Some observers have already stated that Trump lost last week in his trade and security conflict with China. It is a quick, thoughtless and unworthy assessment.
However, it is true that Trump's trading history with China was dictated by his domestic considerations. It is also true that Trump seemed to be skulling back his poorly-ridden political assault under the guise of his unacceptable deal with China.
The bottom line, for now, is that Trump has to pay for China's commitment to reduce its US trade surplus, but he must absolutely forget to interfere in China's legislative process and economic policies – hot-button issues that China calls "principle issues."
Trump wasted two and a half years and $ 1 trillion of US money (rising trade deficit with China) in pursuit of political goals that he should have known China would never accept. The one who pushed Trump in that direction deserves his signature "You are fired!" scream.
But Japan's Prime Minister Shinzo Abe deserves kudos. He is a winner and a happy man: Trump pushed China into his lap.
Abe, as a result, should be the first to thank Trump for making Japan's impossible dream come true. Xi, who looked like he was holding his nose for many years with photo ops with Abe, last week accepted an invitation to pay a state visit to Japan next spring.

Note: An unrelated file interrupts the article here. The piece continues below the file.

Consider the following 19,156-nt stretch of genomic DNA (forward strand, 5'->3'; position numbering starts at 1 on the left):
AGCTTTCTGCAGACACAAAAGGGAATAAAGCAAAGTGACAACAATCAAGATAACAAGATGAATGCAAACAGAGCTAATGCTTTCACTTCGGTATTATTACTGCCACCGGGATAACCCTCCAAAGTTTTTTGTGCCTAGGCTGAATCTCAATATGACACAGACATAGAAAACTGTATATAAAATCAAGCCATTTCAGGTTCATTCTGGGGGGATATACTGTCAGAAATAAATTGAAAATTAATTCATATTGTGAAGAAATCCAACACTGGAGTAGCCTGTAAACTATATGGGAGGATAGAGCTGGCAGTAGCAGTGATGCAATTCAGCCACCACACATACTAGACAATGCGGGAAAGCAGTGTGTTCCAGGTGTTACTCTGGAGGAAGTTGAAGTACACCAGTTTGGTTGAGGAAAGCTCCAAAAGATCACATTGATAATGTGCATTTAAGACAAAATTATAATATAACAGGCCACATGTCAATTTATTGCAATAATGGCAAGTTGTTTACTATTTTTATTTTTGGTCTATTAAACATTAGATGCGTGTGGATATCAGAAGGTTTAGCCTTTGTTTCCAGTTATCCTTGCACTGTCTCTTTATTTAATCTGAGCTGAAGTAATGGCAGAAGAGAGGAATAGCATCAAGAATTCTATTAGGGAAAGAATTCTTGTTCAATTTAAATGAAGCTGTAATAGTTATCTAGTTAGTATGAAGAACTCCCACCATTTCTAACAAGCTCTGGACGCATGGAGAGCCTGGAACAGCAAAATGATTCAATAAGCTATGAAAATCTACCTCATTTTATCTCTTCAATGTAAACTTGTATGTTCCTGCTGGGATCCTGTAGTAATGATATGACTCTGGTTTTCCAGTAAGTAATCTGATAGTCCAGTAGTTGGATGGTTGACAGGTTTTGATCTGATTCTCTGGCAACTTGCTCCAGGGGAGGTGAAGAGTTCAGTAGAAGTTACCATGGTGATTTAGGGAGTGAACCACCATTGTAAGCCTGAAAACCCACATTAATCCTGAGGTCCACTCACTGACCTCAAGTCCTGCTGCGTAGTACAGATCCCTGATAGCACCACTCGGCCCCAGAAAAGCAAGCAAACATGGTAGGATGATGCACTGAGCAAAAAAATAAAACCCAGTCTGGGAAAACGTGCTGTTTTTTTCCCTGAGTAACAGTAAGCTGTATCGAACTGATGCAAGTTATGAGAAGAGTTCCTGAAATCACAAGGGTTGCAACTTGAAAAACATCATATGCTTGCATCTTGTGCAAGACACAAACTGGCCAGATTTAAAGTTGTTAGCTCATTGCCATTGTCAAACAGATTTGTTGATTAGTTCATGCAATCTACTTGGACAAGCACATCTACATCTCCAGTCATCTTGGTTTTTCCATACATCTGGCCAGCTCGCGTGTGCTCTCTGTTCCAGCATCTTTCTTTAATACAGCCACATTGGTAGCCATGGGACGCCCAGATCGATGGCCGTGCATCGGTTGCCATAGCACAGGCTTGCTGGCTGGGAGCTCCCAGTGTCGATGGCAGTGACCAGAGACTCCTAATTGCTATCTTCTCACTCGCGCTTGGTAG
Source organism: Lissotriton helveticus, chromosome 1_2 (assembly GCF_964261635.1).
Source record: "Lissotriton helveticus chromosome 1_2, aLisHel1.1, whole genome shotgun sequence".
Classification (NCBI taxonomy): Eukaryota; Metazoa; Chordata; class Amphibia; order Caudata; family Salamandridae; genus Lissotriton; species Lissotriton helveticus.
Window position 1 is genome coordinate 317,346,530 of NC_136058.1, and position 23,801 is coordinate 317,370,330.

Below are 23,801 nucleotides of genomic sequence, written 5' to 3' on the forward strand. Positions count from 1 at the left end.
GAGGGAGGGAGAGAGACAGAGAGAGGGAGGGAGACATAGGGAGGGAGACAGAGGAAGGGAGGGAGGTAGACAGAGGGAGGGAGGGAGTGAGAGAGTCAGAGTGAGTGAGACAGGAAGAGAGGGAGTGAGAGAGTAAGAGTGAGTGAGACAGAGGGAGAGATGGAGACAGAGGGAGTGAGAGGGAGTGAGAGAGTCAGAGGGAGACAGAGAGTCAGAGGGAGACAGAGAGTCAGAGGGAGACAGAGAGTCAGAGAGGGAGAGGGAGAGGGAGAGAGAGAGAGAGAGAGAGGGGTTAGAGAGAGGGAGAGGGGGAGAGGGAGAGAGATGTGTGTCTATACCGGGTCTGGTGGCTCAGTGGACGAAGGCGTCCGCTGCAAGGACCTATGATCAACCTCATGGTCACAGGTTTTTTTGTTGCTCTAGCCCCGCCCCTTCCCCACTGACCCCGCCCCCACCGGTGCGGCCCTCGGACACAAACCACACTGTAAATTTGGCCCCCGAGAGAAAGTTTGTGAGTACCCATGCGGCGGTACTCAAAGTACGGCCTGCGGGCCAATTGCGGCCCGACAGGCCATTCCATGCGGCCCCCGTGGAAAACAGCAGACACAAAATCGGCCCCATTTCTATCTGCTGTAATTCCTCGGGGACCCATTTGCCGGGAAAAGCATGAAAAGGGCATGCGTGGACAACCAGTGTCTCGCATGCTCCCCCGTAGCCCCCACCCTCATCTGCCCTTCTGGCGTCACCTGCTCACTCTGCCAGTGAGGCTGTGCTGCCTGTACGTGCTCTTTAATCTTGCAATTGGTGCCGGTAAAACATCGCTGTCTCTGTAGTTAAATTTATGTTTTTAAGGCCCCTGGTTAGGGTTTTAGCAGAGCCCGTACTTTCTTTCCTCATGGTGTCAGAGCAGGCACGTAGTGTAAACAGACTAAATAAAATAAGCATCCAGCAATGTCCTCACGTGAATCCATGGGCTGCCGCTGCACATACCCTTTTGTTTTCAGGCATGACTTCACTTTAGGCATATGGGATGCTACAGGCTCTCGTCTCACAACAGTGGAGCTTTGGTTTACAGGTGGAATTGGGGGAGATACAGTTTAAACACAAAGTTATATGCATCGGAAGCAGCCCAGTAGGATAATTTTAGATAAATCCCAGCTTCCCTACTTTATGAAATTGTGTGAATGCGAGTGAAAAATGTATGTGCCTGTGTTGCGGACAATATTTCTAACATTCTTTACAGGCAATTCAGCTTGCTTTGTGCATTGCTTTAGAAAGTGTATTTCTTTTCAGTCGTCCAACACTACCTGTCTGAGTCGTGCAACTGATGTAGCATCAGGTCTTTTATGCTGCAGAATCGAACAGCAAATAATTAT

Now let's see how Trump manages Japan, its large and systematic annual trade surplus of about $ 70 billion on US trades, and Washington's irrevocable commitment to unquestioningly defending what is still called America's most important Asian allies.
Trump has gathered and lifted the sights here and now and may have started a process of lasting world peace. That concept is based on the idea that the United States, Russia and China have been staring for years on an underlying security architecture with a unique binary choice: the end of humanity or a new, hopefully American, world order built around these three key players whose economic and civil interests require peace coexistence.
Trump has begun a process with Russia and China during last week's G20 meeting that could bring lasting peace and economic prosperity to the world.  His geopolitical features may have been largely motivated by his re-election strategy, but they have tremendous potential for creating a new world order based on the foundations of America's inspired and written UN Charter.
China would make a fatal mistake by refusing to grab the olive branch offered by the United States last week. Triumphal hints in Chinese official media do not care well, but let's hope that a more realistic and constructive thinking will prevail.
The world economy is now faced with brighter prospects, although the United States failed to force large and systematic trade surpluses to drive a rise in the global business cycle. As always, Washington must make a heavy boost for the beggar-neighbor countries – just to be convicted of criticism for violating the multilateral trading system.
Comment from Michael Ivanovitch, an independent analyst who focuses on the world economy, geopolitics and investment strategy. He served as senior economist at the OECD in Paris, an international economist at the Federal Reserve Bank of New York, and taught economics at Columbia Business School.